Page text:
Friday, February 27, 2009

FCA Endurance Competitor Spotlight

Lige Reed of Minden, NE recently sat down with me to answer some questions about his participation in the FCA Endurance Ministry. Lige is on the Central Nebraska FCA Leadership Team and is an active volunteer with the FCA ministry.

How and why did you get involved with endurance races and the FCA Endurance Ministry?

I really felt called by God to do a Triathlon. Not because he was going
to make me a champion but because I needed to stretch myself and do
something that I knew I would have to rely completely on him if I was going
to finish the race. I have never been a competitive swimmer, bicyclist, or
runner so doing any one of these things would have been a challenge but to
do all three in the same race was a huge challenge that only God could pull
me through. Also as Huddle coach it gave me more opportunities with the
students to talk about training, why I train, why I started competing and
then it grew into helping them to understand why they are competing and for
whose glory.

Team FCA Endurance was relatively new when I started racing and their big
outreach question is "Why do you race". I thought this was an awesome
opportunity to give myself some accountability while I competed and trained,
that my focus would have to be completely on Christ. It was also an
opportunity to learn about the endurance world from believers who were also
competing for Christ. FCA in general is a huge part of my life with working
with students on a weekly basis to working with or at some of the state
events. Sports are a huge platform in our world today and what FCA is doing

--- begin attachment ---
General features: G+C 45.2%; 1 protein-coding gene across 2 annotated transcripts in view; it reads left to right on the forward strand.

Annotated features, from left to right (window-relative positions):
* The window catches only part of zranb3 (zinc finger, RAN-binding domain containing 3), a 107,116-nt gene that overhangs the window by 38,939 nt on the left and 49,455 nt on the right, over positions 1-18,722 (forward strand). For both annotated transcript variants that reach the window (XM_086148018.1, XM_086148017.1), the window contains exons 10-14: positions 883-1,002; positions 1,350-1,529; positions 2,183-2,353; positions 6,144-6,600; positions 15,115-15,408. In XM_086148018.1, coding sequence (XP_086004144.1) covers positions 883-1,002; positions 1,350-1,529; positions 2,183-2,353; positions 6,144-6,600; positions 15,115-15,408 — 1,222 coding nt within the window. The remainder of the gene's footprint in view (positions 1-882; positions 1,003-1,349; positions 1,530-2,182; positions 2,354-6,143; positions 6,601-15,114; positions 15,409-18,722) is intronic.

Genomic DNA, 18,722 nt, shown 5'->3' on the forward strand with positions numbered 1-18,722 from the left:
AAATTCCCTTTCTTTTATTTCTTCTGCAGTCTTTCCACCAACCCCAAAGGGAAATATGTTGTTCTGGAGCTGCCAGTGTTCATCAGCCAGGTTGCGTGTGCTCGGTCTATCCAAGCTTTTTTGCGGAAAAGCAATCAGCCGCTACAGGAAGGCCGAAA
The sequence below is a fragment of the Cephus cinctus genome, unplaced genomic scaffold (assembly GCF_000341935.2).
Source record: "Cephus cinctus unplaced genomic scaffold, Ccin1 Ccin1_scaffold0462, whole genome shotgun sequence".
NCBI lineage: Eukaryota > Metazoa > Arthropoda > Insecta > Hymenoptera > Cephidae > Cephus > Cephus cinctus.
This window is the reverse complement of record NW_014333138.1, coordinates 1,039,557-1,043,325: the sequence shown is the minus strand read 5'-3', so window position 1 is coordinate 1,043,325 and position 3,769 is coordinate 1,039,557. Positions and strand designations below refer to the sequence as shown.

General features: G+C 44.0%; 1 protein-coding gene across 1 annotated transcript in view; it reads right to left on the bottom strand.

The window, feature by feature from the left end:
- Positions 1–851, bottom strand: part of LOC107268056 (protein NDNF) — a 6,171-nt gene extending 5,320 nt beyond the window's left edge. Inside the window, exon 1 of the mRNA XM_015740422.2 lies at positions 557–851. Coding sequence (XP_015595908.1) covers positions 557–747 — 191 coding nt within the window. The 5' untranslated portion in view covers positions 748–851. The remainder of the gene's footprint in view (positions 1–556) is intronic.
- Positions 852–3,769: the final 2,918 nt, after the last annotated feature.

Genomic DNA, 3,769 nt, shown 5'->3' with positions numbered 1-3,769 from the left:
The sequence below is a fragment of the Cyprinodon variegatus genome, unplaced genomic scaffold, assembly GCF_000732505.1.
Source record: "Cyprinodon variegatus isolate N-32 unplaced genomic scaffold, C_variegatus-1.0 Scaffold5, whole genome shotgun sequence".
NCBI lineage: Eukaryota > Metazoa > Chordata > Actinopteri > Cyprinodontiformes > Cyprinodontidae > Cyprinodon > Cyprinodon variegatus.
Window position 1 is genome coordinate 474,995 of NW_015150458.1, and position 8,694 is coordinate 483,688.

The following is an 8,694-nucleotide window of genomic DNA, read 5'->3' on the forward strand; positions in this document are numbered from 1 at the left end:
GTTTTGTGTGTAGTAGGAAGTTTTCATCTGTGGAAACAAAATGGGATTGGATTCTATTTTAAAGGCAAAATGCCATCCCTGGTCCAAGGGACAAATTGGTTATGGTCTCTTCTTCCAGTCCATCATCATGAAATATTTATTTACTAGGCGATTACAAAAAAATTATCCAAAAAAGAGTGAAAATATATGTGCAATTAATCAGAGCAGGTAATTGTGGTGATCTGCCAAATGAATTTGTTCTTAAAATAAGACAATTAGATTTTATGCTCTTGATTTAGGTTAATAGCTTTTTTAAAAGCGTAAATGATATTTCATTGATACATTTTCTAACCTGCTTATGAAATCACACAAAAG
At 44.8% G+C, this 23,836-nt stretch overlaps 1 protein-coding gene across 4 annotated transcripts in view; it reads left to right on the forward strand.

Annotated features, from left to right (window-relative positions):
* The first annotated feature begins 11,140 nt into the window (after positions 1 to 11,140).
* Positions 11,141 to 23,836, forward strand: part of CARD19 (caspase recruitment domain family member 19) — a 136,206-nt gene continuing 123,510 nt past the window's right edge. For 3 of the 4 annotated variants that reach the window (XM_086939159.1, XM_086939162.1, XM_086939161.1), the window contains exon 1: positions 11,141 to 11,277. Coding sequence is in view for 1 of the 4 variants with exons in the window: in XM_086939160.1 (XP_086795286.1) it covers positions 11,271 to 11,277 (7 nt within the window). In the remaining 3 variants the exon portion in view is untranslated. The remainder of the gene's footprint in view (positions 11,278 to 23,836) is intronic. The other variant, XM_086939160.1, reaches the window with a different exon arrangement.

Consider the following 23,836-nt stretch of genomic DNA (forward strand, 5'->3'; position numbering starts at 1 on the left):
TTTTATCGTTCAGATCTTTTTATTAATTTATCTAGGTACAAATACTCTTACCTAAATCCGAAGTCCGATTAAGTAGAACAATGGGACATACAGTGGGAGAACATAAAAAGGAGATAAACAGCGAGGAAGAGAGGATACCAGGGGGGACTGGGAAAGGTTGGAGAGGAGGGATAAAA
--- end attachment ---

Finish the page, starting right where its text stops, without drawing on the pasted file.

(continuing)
by working with and teaching athletes and coaches is something that needs to
be done and something I wanted to stand behind, support, and make more
awareness of.

Why do you compete?

There are many reasons why I have kept on competing. After my first event
I fell in love with the triathlon world. I have played other sports
throughout my life, all team sports. But I have never seen such
encouragement and building up of people as I have seen while competing in a
triathlon, from the overall winner to the person that finishes last everyone
supports each other. Being in a small town most of my training time is just
me and God. To go out for a long ride or run is a great time to lose the
world around you and just spend time with God. It has also been a way for me
to stay healthy for my family, and be a good example for my family to lead a
healthier lifestyle. My oldest daughter at 5yrs old was able to run in her
first kids fun run last year wearing and representing Christ with her FCA
Endurance gear. One of the biggest motivators is the opportunity to run
alongside people who don't know Jesus. You can be an encouragement to them